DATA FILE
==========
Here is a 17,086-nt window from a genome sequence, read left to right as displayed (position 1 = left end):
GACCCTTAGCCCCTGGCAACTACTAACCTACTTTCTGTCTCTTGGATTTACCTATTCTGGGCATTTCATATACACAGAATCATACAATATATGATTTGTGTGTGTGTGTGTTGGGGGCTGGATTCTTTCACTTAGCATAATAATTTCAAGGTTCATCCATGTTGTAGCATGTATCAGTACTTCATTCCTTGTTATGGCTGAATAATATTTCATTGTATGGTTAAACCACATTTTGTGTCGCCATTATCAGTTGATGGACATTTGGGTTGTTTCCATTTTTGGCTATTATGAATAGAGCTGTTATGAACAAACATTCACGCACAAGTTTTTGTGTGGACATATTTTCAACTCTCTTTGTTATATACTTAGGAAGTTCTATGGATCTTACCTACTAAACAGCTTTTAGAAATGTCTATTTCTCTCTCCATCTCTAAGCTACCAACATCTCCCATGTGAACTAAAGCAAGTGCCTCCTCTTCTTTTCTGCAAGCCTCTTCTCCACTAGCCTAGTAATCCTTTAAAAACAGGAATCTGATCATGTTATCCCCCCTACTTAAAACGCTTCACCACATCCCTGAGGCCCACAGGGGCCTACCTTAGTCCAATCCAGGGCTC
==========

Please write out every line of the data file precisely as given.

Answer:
Here is a 17,086-nt window from a genome sequence, read left to right as displayed (position 1 = left end):
GACCCTTAGCCCCTGGCAACTACTAACCTACTTTCTGTCTCTTGGATTTACCTATTCTGGGCATTTCATATACACAGAATCATACAATATATGATTTGTGTGTGTGTGTGTTGGGGGCTGGATTCTTTCACTTAGCATAATAATTTCAAGGTTCATCCATGTTGTAGCATGTATCAGTACTTCATTCCTTGTTATGGCTGAATAATATTTCATTGTATGGTTAAACCACATTTTGTGTCGCCATTATCAGTTGATGGACATTTGGGTTGTTTCCATTTTTGGCTATTATGAATAGAGCTGTTATGAACAAACATTCACGCACAAGTTTTTGTGTGGACATATTTTCAACTCTCTTTGTTATATACTTAGGAAGTTCTATGGATCTTACCTACTAAACAGCTTTTAGAAATGTCTATTTCTCTCTCCATCTCTAAGCTACCAACATCTCCCATGTGAACTAAAGCAAGTGCCTCCTCTTCTTTTCTGCAAGCCTCTTCTCCACTAGCCTAGTAATCCTTTAAAAACAGGAATCTGATCATGTTATCCCCCCTACTTAAAACGCTTCACCACATCCCTGAGGCCCACAGGGGCCTACCTTAGTCCAATCCAGGGCTC